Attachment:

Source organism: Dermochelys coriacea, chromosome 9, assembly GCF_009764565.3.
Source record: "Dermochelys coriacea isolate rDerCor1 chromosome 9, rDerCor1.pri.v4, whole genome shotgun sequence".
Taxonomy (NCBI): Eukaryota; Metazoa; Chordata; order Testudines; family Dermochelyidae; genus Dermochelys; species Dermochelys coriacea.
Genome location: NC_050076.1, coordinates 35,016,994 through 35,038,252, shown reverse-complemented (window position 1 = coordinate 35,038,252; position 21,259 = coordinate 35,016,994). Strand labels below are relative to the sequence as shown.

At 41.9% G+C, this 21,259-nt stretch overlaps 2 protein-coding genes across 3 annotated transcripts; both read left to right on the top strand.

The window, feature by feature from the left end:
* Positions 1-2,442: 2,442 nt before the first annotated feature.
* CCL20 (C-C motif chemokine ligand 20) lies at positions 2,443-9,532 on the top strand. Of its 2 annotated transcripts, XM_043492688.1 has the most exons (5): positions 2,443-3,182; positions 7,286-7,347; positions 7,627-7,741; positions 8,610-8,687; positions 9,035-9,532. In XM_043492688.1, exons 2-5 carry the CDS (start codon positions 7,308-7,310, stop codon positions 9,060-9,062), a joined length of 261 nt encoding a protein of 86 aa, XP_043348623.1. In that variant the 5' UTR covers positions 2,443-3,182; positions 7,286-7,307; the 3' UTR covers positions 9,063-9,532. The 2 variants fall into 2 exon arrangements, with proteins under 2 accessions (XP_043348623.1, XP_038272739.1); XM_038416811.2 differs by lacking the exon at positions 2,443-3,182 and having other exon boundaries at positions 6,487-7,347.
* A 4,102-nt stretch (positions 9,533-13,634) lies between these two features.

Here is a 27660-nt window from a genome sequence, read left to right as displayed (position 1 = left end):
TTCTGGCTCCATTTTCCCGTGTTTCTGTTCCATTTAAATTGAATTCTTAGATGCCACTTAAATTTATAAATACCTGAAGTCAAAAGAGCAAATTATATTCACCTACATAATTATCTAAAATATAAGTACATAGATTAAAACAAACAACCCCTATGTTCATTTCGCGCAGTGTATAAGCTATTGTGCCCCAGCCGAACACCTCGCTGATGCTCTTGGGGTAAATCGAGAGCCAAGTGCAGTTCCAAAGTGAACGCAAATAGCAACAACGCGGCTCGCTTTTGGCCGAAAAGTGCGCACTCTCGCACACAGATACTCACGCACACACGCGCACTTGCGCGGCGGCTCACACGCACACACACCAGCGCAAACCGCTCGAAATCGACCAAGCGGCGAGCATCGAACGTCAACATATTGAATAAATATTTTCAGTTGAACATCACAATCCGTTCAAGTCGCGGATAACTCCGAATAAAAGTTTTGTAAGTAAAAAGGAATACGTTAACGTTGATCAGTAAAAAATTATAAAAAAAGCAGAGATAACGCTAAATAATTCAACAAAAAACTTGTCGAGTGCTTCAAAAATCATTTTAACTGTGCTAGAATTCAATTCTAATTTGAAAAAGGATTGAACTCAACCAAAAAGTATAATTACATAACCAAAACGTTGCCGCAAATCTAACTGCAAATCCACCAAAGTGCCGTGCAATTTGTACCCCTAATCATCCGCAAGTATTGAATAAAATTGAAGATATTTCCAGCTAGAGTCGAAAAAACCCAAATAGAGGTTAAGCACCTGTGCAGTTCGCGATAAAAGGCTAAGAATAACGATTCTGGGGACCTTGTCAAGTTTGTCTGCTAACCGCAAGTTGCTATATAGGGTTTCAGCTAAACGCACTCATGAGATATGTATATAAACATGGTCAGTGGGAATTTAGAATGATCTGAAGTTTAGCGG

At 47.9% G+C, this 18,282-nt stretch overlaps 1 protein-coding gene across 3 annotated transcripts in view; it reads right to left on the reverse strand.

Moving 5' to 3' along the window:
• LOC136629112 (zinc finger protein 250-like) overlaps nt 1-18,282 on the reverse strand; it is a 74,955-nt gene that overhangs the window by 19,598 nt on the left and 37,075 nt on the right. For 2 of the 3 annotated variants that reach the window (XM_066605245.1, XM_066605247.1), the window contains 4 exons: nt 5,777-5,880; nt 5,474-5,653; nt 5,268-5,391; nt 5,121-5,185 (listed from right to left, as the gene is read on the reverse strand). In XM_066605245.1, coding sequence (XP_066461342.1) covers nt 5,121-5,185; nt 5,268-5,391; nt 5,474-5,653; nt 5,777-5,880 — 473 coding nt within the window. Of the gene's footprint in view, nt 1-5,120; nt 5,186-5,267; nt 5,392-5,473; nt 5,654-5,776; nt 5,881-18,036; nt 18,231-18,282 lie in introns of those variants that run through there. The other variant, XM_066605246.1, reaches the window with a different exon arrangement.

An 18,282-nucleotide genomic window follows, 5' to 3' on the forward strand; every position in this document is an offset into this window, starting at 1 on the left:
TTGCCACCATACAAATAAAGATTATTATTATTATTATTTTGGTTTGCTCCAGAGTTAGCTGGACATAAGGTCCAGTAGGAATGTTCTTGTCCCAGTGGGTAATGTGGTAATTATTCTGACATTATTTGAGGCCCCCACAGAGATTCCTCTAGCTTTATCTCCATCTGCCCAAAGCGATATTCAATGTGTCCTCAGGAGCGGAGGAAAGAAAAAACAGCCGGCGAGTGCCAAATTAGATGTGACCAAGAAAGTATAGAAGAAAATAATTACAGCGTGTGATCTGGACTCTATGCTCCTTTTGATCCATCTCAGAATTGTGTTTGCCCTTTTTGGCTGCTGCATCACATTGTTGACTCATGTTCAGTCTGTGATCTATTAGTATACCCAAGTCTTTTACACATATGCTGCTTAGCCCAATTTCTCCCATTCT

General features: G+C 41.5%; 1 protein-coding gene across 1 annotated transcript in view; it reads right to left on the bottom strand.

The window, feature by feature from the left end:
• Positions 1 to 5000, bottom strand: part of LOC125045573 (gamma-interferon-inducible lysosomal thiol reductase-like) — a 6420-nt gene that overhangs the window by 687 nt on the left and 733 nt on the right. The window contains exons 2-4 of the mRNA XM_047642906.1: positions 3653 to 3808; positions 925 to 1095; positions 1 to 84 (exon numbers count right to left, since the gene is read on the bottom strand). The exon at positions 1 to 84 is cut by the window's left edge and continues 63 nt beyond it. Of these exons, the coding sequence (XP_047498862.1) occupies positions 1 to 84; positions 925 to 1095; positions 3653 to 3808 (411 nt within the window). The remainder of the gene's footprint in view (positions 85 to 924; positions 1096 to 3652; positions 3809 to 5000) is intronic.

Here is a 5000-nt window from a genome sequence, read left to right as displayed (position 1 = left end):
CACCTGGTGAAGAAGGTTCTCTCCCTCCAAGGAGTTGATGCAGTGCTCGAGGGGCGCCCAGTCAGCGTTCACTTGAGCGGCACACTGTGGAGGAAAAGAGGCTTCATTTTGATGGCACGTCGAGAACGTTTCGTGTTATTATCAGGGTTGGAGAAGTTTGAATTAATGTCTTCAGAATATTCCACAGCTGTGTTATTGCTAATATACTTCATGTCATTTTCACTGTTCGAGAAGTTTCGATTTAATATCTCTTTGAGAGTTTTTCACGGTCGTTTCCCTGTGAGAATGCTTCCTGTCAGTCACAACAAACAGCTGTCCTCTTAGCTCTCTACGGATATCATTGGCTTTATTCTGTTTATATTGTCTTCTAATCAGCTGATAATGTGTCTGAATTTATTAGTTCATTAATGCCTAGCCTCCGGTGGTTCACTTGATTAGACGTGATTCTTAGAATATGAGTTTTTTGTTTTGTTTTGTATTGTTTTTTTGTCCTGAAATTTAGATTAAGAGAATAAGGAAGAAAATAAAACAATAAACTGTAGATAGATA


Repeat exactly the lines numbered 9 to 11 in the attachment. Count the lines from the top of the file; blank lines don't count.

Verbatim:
* A 4,102-nt stretch (positions 9,533-13,634) lies between these two features.

Here is a 27660-nt window from a genome sequence, read left to right as displayed (position 1 = left end):
TTCTGGCTCCATTTTCCCGTGTTTCTGTTCCATTTAAATTGAATTCTTAGATGCCACTTAAATTTATAAATACCTGAAGTCAAAAGAGCAAATTATATTCACCTACATAATTATCTAAAATATAAGTACATAGATTAAAACAAACAACCCCTATGTTCATTTCGCGCAGTGTATAAGCTATTGTGCCCCAGCCGAACACCTCGCTGATGCTCTTGGGGTAAATCGAGAGCCAAGTGCAGTTCCAAAGTGAACGCAAATAGCAACAACGCGGCTCGCTTTTGGCCGAAAAGTGCGCACTCTCGCACACAGATACTCACGCACACACGCGCACTTGCGCGGCGGCTCACACGCACACACACCAGCGCAAACCGCTCGAAATCGACCAAGCGGCGAGCATCGAACGTCAACATATTGAATAAATATTTTCAGTTGAACATCACAATCCGTTCAAGTCGCGGATAACTCCGAATAAAAGTTTTGTAAGTAAAAAGGAATACGTTAACGTTGATCAGTAAAAAATTATAAAAAAAGCAGAGATAACGCTAAATAATTCAACAAAAAACTTGTCGAGTGCTTCAAAAATCATTTTAACTGTGCTAGAATTCAATTCTAATTTGAAAAAGGATTGAACTCAACCAAAAAGTATAATTACATAACCAAAACGTTGCCGCAAATCTAACTGCAAATCCACCAAAGTGCCGTGCAATTTGTACCCCTAATCATCCGCAAGTATTGAATAAAATTGAAGATATTTCCAGCTAGAGTCGAAAAAACCCAAATAGAGGTTAAGCACCTGTGCAGTTCGCGATAAAAGGCTAAGAATAACGATTCTGGGGACCTTGTCAAGTTTGTCTGCTAACCGCAAGTTGCTATATAGGGTTTCAGCTAAACGCACTCATGAGATATGTATATAAACATGGTCAGTGGGAATTTAGAATGATCTGAAGTTTAGCGG